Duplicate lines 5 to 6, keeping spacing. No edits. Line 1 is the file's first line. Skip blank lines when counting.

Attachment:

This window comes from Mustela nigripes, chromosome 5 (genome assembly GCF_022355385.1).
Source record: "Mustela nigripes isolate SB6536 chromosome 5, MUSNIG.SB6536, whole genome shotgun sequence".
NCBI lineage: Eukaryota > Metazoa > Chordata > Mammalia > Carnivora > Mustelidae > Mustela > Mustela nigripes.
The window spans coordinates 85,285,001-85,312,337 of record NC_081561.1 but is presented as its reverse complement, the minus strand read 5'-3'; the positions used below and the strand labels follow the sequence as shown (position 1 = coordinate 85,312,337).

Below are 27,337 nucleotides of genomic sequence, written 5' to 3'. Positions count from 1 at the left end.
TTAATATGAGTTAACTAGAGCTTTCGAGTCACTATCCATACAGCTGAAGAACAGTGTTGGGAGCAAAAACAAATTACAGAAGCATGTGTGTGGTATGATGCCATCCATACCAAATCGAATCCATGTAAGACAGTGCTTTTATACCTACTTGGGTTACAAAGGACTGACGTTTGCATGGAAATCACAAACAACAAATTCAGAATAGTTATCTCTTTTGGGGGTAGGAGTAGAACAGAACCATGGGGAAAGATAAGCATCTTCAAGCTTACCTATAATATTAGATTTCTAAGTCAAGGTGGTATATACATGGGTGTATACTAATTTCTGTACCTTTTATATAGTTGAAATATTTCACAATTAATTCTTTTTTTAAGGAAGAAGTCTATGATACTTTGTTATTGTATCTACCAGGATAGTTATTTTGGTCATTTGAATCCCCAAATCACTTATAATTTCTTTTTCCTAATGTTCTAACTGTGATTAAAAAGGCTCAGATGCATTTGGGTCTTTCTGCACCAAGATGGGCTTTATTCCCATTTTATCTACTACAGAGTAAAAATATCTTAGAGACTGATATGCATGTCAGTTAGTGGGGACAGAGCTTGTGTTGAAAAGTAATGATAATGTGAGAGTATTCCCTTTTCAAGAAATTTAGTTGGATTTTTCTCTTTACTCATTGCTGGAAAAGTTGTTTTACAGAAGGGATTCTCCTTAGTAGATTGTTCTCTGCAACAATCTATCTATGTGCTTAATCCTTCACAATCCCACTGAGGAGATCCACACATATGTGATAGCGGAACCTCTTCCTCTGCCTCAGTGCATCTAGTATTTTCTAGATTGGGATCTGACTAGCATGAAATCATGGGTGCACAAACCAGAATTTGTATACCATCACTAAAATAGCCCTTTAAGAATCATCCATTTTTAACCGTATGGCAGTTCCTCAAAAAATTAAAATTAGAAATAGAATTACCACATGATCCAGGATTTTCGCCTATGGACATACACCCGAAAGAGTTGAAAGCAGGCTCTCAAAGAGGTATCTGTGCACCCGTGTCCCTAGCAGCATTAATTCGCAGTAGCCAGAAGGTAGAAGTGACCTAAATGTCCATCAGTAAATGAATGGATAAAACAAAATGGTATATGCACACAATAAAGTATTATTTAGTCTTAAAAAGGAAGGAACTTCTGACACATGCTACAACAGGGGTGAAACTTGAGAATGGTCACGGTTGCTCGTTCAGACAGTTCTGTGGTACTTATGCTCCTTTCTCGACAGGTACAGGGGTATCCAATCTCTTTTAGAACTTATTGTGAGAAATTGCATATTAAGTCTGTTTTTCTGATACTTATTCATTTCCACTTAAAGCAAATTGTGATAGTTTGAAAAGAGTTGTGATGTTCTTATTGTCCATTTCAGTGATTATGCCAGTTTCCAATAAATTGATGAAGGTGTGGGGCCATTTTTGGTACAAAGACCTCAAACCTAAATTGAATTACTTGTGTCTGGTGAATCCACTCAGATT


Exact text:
Below are 27,337 nucleotides of genomic sequence, written 5' to 3'. Positions count from 1 at the left end.
TTAATATGAGTTAACTAGAGCTTTCGAGTCACTATCCATACAGCTGAAGAACAGTGTTGGGAGCAAAAACAAATTACAGAAGCATGTGTGTGGTATGATGCCATCCATACCAAATCGAATCCATGTAAGACAGTGCTTTTATACCTACTTGGGTTACAAAGGACTGACGTTTGCATGGAAATCACAAACAACAAATTCAGAATAGTTATCTCTTTTGGGGGTAGGAGTAGAACAGAACCATGGGGAAAGATAAGCATCTTCAAGCTTACCTATAATATTAGATTTCTAAGTCAAGGTGGTATATACATGGGTGTATACTAATTTCTGTACCTTTTATATAGTTGAAATATTTCACAATTAATTCTTTTTTTAAGGAAGAAGTCTATGATACTTTGTTATTGTATCTACCAGGATAGTTATTTTGGTCATTTGAATCCCCAAATCACTTATAATTTCTTTTTCCTAATGTTCTAACTGTGATTAAAAAGGCTCAGATGCATTTGGGTCTTTCTGCACCAAGATGGGCTTTATTCCCATTTTATCTACTACAGAGTAAAAATATCTTAGAGACTGATATGCATGTCAGTTAGTGGGGACAGAGCTTGTGTTGAAAAGTAATGATAATGTGAGAGTATTCCCTTTTCAAGAAATTTAGTTGGATTTTTCTCTTTACTCATTGCTGGAAAAGTTGTTTTACAGAAGGGATTCTCCTTAGTAGATTGTTCTCTGCAACAATCTATCTATGTGCTTAATCCTTCACAATCCCACTGAGGAGATCCACACATATGTGATAGCGGAACCTCTTCCTCTGCCTCAGTGCATCTAGTATTTTCTAGATTGGGATCTGACTAGCATGAAATCATGGGTGCACAAACCAGAATTTGTATACCATCACTAAAATAGCCCTTTAAGAATCATCCATTTTTAACCGTATGGCAGTTCCTCAAAAAATTAAAATTAGAAATAGAATTACCACATGATCCAGGATTTTCGCCTATGGACATACACCCGAAAGAGTTGAAAGCAGGCTCTCAAAGAGGTATCTGTGCACCCGTGTCCCTAGCAGCATTAATTCGCAGTAGCCAGAAGGTAGAAGTGACCTAAATGTCCATCAGTAAATGAATGGATAAAACAAAATGGTATATGCACACAATAAAGTATTATTTAGTCTTAAAAAGGAAGGAACTTCTGACACATGCTACAACAGGGGTGAAACTTGAGAATGGTCACGGTTGCTCGTTCAGACAGTTCTGTGGTACTTATGCTCCTTTCTCGACAGGTACAGGGGTATCCAATCTCTTTTAGAACTTATTGTGAGAAATTGCATATTAAGTCTGTTTTTCTGATACTTATTCATTTCCACTTAAAGCAAATTGTGATAGTTTGAAAAGAGTTGTGATGTTCTTATTGTCCATTTCAGTGATTATGCCAGTTTCCAATAAATTGATGAAGGTGTGGGGCCATTTTTGGTACAAAGACCTCAAACCTAAATTGAATTACTTGTGTCTGGTGAATCCACTCAGATT